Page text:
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Sticky 10-10-2018 03:08 AM

Help needed quickly
Hello Arofanatic users!

I'm pretty new here, want to say that english isn't my first language, so the spelling might not be perfect!

I bought an Arowana (Silver) few months ago, it were pretty young & small when i got it, now its about 18-20 centimeters.

It's been feeding very well, started out with bloodworms and later on went over to mussels - which it really loves! Well loved, as recently (about 4-5 days ago) it started swimming around looking dizzy while it were gapping for air it looks like.

The tank is 500 liter, with 2 large bublers in giving plenty of air, pump is doing 2500 liter an hour & the surface is moving at all time. There's plenty of hidding spots for it to chill out, but yet it just swims around mostly with the mouth open slightly and doing the weird moves - it haven't been eating the past 5 days either which isn't normal as its really hungry all the time. There haven't been any changes BUT a pump change - I did use the old bacteries from the first pump, and I've done water tests quite a lot.

Everything were fine untill a week ago were the No3 amount spiked crazy, so I did some water changes (50% 2 times, then 30% 1 time) which got it down A LOT. It's currently on about 30-35 ppm, which is still to much, but I've read that the arowanas don't like all new water so i have to do it in a "slower" paste.

I've added water bacteries at every water change & added some salt + I've increased the temp to 30 (Did this over 3 days to prevent harming the fish).

There's 4 Bali sharks in the tank also, not very big ones so there should be plenty of space for them all.

I'm thinking that the new pump needs more time to get properly ran into the bacterial culture, so therefore i just have to do some waterchanges over time to get the No2 & No3 down?

Almonia level is fine, same with No2 - Ph have been very stable at 7-7.5.

Anything else that could cause this? Internal bacteries maybe? I do have cures for this but i rather not use the medicine if it can be prevented.

Read at another forum that lowering the water level with 30-50% for 2-3 days could be usefull, as the presure from the water will decrease, letting the fish breath and recover faster?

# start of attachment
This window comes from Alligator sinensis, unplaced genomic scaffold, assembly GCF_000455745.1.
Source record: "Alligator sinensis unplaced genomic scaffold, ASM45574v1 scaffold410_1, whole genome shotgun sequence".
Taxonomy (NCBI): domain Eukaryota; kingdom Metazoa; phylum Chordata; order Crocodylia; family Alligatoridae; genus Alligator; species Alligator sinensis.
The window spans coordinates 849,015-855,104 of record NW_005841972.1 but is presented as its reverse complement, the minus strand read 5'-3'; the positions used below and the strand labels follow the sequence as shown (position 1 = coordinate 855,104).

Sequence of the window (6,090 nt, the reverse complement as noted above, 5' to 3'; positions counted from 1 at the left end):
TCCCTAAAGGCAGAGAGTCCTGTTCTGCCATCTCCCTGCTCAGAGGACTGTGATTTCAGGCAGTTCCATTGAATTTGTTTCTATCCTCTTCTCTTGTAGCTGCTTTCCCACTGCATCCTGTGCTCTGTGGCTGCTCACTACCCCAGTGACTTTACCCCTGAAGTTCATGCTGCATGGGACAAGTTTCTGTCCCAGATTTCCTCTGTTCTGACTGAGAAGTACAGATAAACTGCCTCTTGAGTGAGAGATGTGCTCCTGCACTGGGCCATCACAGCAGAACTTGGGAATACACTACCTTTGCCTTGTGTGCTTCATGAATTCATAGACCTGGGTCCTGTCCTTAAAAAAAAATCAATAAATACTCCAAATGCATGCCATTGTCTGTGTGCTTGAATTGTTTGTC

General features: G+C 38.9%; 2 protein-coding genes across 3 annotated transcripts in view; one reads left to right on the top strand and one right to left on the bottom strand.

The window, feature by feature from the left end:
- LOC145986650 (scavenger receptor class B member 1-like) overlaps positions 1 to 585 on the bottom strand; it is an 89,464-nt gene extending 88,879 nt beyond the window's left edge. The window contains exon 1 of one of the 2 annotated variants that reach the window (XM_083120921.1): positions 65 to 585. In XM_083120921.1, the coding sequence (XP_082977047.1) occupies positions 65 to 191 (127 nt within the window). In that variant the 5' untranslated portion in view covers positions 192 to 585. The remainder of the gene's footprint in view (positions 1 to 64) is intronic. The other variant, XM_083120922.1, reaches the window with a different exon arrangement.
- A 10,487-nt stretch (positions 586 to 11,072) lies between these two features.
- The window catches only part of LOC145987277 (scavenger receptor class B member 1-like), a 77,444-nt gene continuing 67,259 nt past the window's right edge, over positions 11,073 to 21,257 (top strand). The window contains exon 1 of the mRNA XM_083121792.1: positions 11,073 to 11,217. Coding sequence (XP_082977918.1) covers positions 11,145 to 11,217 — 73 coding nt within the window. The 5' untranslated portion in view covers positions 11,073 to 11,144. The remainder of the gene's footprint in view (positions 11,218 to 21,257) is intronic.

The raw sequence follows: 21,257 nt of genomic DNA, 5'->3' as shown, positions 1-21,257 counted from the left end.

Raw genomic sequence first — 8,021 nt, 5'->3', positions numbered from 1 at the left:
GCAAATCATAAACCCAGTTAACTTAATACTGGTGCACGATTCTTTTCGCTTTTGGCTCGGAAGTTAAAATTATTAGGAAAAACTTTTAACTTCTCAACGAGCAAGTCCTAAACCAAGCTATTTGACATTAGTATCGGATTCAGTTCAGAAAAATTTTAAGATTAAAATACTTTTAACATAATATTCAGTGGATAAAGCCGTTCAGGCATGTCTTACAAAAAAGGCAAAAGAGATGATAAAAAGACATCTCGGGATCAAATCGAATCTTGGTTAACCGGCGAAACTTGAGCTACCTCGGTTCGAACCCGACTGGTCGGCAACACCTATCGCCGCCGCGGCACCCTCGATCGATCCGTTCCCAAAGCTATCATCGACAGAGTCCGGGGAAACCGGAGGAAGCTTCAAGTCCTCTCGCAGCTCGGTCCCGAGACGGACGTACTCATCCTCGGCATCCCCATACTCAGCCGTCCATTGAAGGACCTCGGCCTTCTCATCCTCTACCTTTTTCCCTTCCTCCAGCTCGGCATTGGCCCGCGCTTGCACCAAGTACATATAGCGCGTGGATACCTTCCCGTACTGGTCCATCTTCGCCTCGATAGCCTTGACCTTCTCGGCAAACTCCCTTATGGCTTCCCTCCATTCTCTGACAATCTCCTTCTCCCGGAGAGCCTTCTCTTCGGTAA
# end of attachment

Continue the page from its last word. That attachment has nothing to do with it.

Anyway please let me know if anyone could know what might be the reason.


Dave57 10-10-2018 09:58 AM

i think you over-reacted on the dosing of bacteria and temperature. adding bacteria and increasing temperature at the same time is going to drive up the demand for dissolved oxygen.

You can consider reducing the water temperature to 28C (double check with another thermometer after you change the temperature on your heating rod, the thermostat in the heating rod might not be accurate) and stop dosing additional bacteria after every water change. given that ammonium and nitrite (NO2) are low, I think you have enough microorganisms within your system.

The best way to remove NO3 is water change. If you insist on the biological way, you'll need some oxygen deficient environment within your system for denitrification to take place (eg, sand bed, etc).

Salt is not required.

Anti chlorine is important during water change. The gills get injured and the fish will gasp for air when chlorine in the water is too much.

Sticky 10-10-2018 10:58 AM

Yeah i might have overeacted a bit here, the doses of bacteria isn't much though - half of what is suggested. I'll lower the temp a bit and give it some days to see if it recovers.

Thanks for the reply :))

I'm using fine black rocks as buttom layer, have plants - which are growing pretty good i'd say.

Dave57 10-10-2018 11:41 AM

May I have an idea of your filtration set up for the fish tank?
pictures of the overall tank, filtration layout will be helpful

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